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Mark P Forum Devotee
Joined: 03 Feb 2003
Posts: 10959 Location: Manchester, UK

Posted: Fri May 11, 2018 2:10 am Post subject: Re: Puzzle of the day 


kbrazell wrote:  Mark P wrote:  Damocles wrote:  What sort of weighing are we talking?
Do you have a balance thing or digital scales?
If it's digital, 9. If it's a balance jobby 5. 
Digital.
The answer is once. 
This is the analog scale version
I've not done the math but I think the answer has something to do with mixing the stacks while keeping track the stack from which each coin originated.
Something along the lines of swap 1 coin from stack 1 and stack 6, 2 from stack 2 and 7.
Where stacks 15 are measured on one side and 610 on the other.
The digital may be the same. Take 1 coin from stack 1, 2 from stack 2. So you know some number of fakes are in your measure. You'll have all ten coins from stack 10. Your total new stack will have 10+9+8+7+6+5+4+3+2+1 = 55 coins. Since you know what that ought to weigh, the number of grams different from that tells you which stack was bogus. 
Correct.
Next one and something a bit different:
New Year’s Day normally falls one week after Christmas; if Christmas falls on a Thursday, then New Year’s Day will fall on a Thursday as well. What is the most recent year in which Christmas and New Year’s Day fell on different days of the week? _________________ Current version I'm using: 4.1 SP3 over Oracle. Well versed in SQL Server too, including SSIS
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Prior versions used: BO3,4,5,6.5,XIr2,XI3, 4.1  yes, I have been using BO since 1996! 

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Lee Drake Forum Associate
Joined: 15 Aug 2002
Posts: 632 Location: St. Louis, MO

Posted: Tue May 15, 2018 9:52 am Post subject: Re: Puzzle of the day 


I had to Google it, so I will not give it away. The answer is simple once you realize a detail. _________________ Lee M. Drake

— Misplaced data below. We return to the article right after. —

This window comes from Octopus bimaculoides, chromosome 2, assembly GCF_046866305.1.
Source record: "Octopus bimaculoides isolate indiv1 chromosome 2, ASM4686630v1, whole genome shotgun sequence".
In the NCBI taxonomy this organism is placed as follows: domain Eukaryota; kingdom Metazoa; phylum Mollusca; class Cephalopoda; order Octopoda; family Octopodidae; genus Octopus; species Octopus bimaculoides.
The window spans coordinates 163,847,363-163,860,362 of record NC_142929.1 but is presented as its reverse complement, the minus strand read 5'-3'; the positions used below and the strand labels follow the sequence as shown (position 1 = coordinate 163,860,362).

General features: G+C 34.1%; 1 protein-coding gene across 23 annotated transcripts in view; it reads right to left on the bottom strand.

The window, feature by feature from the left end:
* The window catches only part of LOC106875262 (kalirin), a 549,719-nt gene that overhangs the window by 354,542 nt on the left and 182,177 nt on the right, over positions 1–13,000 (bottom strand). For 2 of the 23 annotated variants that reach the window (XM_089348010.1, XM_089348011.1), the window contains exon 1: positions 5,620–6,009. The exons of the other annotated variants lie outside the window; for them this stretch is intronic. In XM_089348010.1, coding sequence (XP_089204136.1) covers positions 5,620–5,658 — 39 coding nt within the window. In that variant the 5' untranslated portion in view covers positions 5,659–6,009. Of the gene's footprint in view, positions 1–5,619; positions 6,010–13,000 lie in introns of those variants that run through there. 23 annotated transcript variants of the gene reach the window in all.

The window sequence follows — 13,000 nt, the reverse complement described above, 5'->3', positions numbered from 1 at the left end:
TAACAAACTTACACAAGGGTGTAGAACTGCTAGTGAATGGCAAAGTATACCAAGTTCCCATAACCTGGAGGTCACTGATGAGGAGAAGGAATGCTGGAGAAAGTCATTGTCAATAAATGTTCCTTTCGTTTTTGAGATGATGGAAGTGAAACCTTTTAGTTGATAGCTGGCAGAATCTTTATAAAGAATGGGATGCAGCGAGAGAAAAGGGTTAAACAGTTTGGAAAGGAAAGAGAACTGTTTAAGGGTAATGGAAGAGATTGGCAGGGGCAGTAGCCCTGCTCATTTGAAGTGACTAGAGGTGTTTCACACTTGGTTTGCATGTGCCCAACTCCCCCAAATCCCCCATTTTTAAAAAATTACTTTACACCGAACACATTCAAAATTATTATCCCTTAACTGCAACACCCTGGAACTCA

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Mark P Forum Devotee
Joined: 03 Feb 2003
Posts: 10959 Location: Manchester, UK

Posted: Mon May 21, 2018 5:27 am Post subject: Re: Puzzle of the day 


Lee Drake wrote:  I had to Google it, so I will not give it away. The answer is simple once you realize a detail. 
Indeed; a good one that needs no mathematical ability.
Here's one that requires slightly more than zero mathematical ability, but not much.
How many unique pairs of prime numbers can be added together to make 999?
HINT: Analysis should take far longer than testing. _________________ Current version I'm using: 4.1 SP3 over Oracle. Well versed in SQL Server too, including SSIS
______________________________________
Prior versions used: BO3,4,5,6.5,XIr2,XI3, 4.1  yes, I have been using BO since 1996! 

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Marek Chladny Forum Advocate
Joined: 27 Nov 2003
Posts: 19166 Location: Bratislava

Posted: Mon May 21, 2018 5:53 am Post subject: Re: Puzzle of the day 


I would say that only one such par exists: 2, 997
Except the number 2, all other prime numbers are odd. Adding 2 odd numbers gives an even number. However, we need to get the odd number 999. Therefore no other pairs of prime numbers other than (2,997) are a solution. _________________ BO: BI 4.0, 4.1  XI 3, 3.1  XI r2  6.x  5.x
DB: Oracle, MS SQL Server, DB2, Teradata, Netezza
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Mark P Forum Devotee
Joined: 03 Feb 2003
Posts: 10959 Location: Manchester, UK

Posted: Wed May 23, 2018 3:26 am Post subject: Re: Puzzle of the day 


Marek Chladny wrote:  I would say that only one such par exists: 2, 997
Except the number 2, all other prime numbers are odd. Adding 2 odd numbers gives an even number. However, we need to get the odd number 999. Therefore no other pairs of prime numbers other than (2,997) are a solution. 
Correct  no mathematical ability needed beyond recognizing that odd + odd = even and that the only prime even number is 2.
And now this:
How quickly can you find out what is unusual about this paragraph? It looks so ordinary that you would think that nothing was wrong with it at all and, in fact, nothing is. But it is unusual. Why? If you study it and think about it you may find out, but I am not going to assist you in any way. You must do it without googling for solutions. No doubt, if you work at it for long, it will dawn on you. Who knows? Go to work and try your skill. Par is about half an hour. _________________ Current version I'm using: 4.1 SP3 over Oracle. Well versed in SQL Server too, including SSIS
______________________________________
Prior versions used: BO3,4,5,6.5,XIr2,XI3, 4.1  yes, I have been using BO since 1996! 

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